Old SMA Inverter Stand Bys: The Sunny Boy and Windy Boy Inverters

When shopping for an SMA inverter these are the specifications that will guide you. As you may have guessed efficiency is the overriding factor when it comes to picking an inverter. Of course all inverter manufacturers want you to buy their product and tend to tout peak efficiency which is misleading. Peak efficiency only occurs when the inverter is fully loaded (getting its max input from your solar panels. What you really want to see is a SMA inverter that has high efficiency over a variety of factors such as the temperature that effect it, the inverter’s output load and its input power. You also want one with modular circuitry. This will allow you (or your serviceman) to easily troubleshoot or cheaply replace parts right inside your home.

Here are some important specs you need to be mindful when choosing an SMA inverter.

  • CEC Rated Power output: this is the maximum wattage the inverter outputs and is affected by temperature change.
  • Maximum recommended PV input power: Tells you the acceptable high power limit your inverter can accept from your solar panels. If you exceed this rating your inverter efficiency degrades. This spec will tell you how to match your solar panels output to your inverter.
  • PV Start Voltage: This is the starting voltage at which the inverter starts to produce electricity. A real factor when the sun first rises and is setting. You want to squeeze as much time out of your inverter as possible. This important spec basically tells you the overall efficiency of your system.

If you want more detail on a SMA Invertergo to:

Sunny and Windy Boy Inverter

SMA of Germany make the Sunny Boy and Windy Boy solar panel inverter lines, and has been doing do since the mid-90s, so like Fronius, they are very good at what they do. SMA revamped nearly their entire Sunny Boy America models in 2007 to ramp up performance, releasing higher and lower end units for a total offering of 700, 1,800, 3,000, 4,000, 5,000, 6,000, and 7,000 watt options.

The 3,000 through 7,000 watt models feature an auto DC disconnect proportional cooling fans and a 4-circuit string combiner that provides better energy efficiency at these higher power load levels. 5,000 through 7,000 watt units also come with a built-in AC disconnect as well. That saves you having to install multiple electrical boxes and makes for fast, user-friendly, simple installation that has made the Sunny Boy solar power inverters an American favorite.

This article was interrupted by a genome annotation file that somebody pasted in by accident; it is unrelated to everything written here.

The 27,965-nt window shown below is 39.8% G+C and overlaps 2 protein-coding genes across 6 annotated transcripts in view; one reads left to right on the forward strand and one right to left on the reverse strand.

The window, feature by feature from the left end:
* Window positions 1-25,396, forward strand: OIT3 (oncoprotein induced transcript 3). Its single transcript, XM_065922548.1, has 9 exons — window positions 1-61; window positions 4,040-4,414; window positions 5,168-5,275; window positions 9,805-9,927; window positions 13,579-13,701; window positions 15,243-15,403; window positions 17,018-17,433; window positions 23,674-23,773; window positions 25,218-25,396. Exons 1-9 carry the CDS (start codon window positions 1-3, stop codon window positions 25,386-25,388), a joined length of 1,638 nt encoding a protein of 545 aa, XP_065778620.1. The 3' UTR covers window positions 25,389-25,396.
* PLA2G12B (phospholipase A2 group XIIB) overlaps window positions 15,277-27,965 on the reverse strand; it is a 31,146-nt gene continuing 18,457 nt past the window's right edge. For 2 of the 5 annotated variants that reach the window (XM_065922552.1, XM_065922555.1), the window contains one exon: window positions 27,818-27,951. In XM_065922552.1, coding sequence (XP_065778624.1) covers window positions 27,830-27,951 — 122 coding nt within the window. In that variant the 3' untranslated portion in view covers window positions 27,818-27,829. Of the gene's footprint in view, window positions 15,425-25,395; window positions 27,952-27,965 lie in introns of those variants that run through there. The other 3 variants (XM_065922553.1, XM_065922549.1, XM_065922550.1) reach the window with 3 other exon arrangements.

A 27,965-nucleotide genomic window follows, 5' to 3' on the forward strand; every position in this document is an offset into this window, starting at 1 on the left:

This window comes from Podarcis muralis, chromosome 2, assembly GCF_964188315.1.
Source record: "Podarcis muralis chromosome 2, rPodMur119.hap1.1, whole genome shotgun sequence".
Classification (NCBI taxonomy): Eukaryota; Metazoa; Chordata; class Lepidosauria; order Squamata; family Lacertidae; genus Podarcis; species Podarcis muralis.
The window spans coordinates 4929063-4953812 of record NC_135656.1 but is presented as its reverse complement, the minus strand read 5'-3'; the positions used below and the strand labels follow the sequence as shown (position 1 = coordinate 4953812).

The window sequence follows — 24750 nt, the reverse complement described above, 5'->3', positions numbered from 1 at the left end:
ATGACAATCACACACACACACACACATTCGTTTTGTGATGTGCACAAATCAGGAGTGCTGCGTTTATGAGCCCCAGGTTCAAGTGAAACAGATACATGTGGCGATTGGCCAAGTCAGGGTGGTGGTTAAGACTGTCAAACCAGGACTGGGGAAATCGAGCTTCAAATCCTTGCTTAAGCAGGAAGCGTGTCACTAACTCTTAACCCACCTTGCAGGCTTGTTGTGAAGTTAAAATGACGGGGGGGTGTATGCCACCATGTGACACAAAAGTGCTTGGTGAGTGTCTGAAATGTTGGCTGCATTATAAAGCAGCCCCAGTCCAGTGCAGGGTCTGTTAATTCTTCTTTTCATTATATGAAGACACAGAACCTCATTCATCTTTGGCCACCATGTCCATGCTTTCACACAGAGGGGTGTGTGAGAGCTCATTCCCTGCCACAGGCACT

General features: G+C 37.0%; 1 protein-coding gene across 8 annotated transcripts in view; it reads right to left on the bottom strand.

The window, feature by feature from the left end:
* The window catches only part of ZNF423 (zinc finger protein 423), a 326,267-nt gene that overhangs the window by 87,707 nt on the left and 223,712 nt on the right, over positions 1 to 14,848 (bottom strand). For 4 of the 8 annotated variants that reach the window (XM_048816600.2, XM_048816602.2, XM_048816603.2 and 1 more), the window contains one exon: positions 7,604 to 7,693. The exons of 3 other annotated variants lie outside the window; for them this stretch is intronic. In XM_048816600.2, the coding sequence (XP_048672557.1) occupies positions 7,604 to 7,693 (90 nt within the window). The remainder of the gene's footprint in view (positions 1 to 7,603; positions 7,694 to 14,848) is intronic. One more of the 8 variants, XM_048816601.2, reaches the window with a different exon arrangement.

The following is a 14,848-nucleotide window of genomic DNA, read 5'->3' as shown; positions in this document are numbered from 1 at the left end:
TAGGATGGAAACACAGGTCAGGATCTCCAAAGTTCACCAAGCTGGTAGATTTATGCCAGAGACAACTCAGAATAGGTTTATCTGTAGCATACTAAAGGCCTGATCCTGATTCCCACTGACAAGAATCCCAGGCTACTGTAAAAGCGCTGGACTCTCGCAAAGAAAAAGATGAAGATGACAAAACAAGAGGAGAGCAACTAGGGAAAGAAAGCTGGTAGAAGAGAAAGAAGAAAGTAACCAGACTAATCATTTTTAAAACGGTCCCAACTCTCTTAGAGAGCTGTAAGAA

Regardless of size, every Sunny Boy is covered with a powder-coated, stainless steel enclosure that can be used outdoors or in, but prefers being outside. Their bright red color scheme was not very environmentally-friendly, so they have tanked that in exchange for a universally acceptable beige look. The display board is mounted on the inverter, and shows cumulative watts produced daily, since installation, and any error codes or other information it deems important.

As with the above companies, SMA offers web and remote monitoring for up to the minute information, and every Sunny Boy solar power inverter is FCC compliant as well for radio noise levels. 10 year warranties are standard, and cost runs from a miserly $.60 to $1.00 per watt. To get those super low $.60 per watt prices, you have to buy one of the larger units, but all Sunny Boys are priced inexpensively in regard to production. With a CEC efficiency rating of 95 to 96%, they lead the industry.

Appropriately named Windy Boy, SMA has developed a solar inverter for wind turbine use. These are the only UL1741-certified inverters made for wind turbines, and any of the 3,000 to 7,000 watt Sunny Boys can be software configured to work as a Windy Boy. However, software must be precisely matched to the turbine it powers, so you will only see Windy Boy software sold with the turbine it has been created for. Also, extra “control hardware” is needed for periods when the wind is not blowing to keep everything working properly. SMA has also released a cool battery-based solar power inverter that can work in concert with emergency and off-the-grid direct-intertie units.

Typically the price per watt is about a $1.00 or less so no matter which SMA inverter you pick, be sure to get one with a 10 year warranty. It should be at least 93% efficient. If you stick to these pre-requisites your intertie solar home system will be controlled by the best solar power inverter money can buy.

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